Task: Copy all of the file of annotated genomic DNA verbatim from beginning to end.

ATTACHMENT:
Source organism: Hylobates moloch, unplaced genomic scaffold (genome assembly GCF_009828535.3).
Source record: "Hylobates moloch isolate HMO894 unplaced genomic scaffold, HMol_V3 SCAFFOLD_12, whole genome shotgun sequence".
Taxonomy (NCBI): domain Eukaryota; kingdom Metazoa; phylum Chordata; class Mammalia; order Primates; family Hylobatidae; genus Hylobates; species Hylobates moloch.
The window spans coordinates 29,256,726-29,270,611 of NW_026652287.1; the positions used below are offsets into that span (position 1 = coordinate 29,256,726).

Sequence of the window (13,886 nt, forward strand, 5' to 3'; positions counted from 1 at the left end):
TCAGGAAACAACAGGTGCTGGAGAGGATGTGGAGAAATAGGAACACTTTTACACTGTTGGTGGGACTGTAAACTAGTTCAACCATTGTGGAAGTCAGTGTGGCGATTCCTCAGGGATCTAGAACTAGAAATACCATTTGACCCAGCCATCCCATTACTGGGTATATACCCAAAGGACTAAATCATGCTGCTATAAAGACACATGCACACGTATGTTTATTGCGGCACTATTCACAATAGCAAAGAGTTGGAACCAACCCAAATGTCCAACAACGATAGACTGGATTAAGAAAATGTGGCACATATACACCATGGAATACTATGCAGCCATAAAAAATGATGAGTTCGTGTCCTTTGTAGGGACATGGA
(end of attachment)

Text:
Source organism: Hylobates moloch, unplaced genomic scaffold (genome assembly GCF_009828535.3).
Source record: "Hylobates moloch isolate HMO894 unplaced genomic scaffold, HMol_V3 SCAFFOLD_12, whole genome shotgun sequence".
Taxonomy (NCBI): domain Eukaryota; kingdom Metazoa; phylum Chordata; class Mammalia; order Primates; family Hylobatidae; genus Hylobates; species Hylobates moloch.
The window spans coordinates 29,256,726-29,270,611 of NW_026652287.1; the positions used below are offsets into that span (position 1 = coordinate 29,256,726).

Sequence of the window (13,886 nt, forward strand, 5' to 3'; positions counted from 1 at the left end):
TCAGGAAACAACAGGTGCTGGAGAGGATGTGGAGAAATAGGAACACTTTTACACTGTTGGTGGGACTGTAAACTAGTTCAACCATTGTGGAAGTCAGTGTGGCGATTCCTCAGGGATCTAGAACTAGAAATACCATTTGACCCAGCCATCCCATTACTGGGTATATACCCAAAGGACTAAATCATGCTGCTATAAAGACACATGCACACGTATGTTTATTGCGGCACTATTCACAATAGCAAAGAGTTGGAACCAACCCAAATGTCCAACAACGATAGACTGGATTAAGAAAATGTGGCACATATACACCATGGAATACTATGCAGCCATAAAAAATGATGAGTTCGTGTCCTTTGTAGGGACATGGA